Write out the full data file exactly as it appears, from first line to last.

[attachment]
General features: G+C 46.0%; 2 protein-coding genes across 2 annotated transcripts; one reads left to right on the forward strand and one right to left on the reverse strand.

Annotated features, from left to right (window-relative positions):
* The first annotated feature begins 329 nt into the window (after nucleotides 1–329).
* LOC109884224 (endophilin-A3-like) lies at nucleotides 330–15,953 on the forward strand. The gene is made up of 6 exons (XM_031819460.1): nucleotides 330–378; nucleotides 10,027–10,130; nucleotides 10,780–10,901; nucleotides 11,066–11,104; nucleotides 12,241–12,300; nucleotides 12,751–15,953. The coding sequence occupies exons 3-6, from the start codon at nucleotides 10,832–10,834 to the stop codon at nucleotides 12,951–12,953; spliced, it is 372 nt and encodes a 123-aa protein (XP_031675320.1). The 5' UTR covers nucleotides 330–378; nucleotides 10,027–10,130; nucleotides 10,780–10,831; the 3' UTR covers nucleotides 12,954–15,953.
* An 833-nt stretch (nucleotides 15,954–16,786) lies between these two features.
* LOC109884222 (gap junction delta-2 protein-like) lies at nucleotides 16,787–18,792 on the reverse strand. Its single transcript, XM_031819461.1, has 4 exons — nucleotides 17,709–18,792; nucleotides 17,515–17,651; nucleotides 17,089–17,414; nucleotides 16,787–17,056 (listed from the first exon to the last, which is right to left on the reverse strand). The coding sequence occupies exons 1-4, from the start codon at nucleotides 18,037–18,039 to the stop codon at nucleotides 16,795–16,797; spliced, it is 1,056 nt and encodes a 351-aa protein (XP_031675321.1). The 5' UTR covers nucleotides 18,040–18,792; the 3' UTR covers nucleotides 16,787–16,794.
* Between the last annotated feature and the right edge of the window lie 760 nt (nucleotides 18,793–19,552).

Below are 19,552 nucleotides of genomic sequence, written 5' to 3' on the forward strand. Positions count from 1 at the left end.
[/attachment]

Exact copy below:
General features: G+C 46.0%; 2 protein-coding genes across 2 annotated transcripts; one reads left to right on the forward strand and one right to left on the reverse strand.

Annotated features, from left to right (window-relative positions):
* The first annotated feature begins 329 nt into the window (after nucleotides 1–329).
* LOC109884224 (endophilin-A3-like) lies at nucleotides 330–15,953 on the forward strand. The gene is made up of 6 exons (XM_031819460.1): nucleotides 330–378; nucleotides 10,027–10,130; nucleotides 10,780–10,901; nucleotides 11,066–11,104; nucleotides 12,241–12,300; nucleotides 12,751–15,953. The coding sequence occupies exons 3-6, from the start codon at nucleotides 10,832–10,834 to the stop codon at nucleotides 12,951–12,953; spliced, it is 372 nt and encodes a 123-aa protein (XP_031675320.1). The 5' UTR covers nucleotides 330–378; nucleotides 10,027–10,130; nucleotides 10,780–10,831; the 3' UTR covers nucleotides 12,954–15,953.
* An 833-nt stretch (nucleotides 15,954–16,786) lies between these two features.
* LOC109884222 (gap junction delta-2 protein-like) lies at nucleotides 16,787–18,792 on the reverse strand. Its single transcript, XM_031819461.1, has 4 exons — nucleotides 17,709–18,792; nucleotides 17,515–17,651; nucleotides 17,089–17,414; nucleotides 16,787–17,056 (listed from the first exon to the last, which is right to left on the reverse strand). The coding sequence occupies exons 1-4, from the start codon at nucleotides 18,037–18,039 to the stop codon at nucleotides 16,795–16,797; spliced, it is 1,056 nt and encodes a 351-aa protein (XP_031675321.1). The 5' UTR covers nucleotides 18,040–18,792; the 3' UTR covers nucleotides 16,787–16,794.
* Between the last annotated feature and the right edge of the window lie 760 nt (nucleotides 18,793–19,552).

Below are 19,552 nucleotides of genomic sequence, written 5' to 3' on the forward strand. Positions count from 1 at the left end.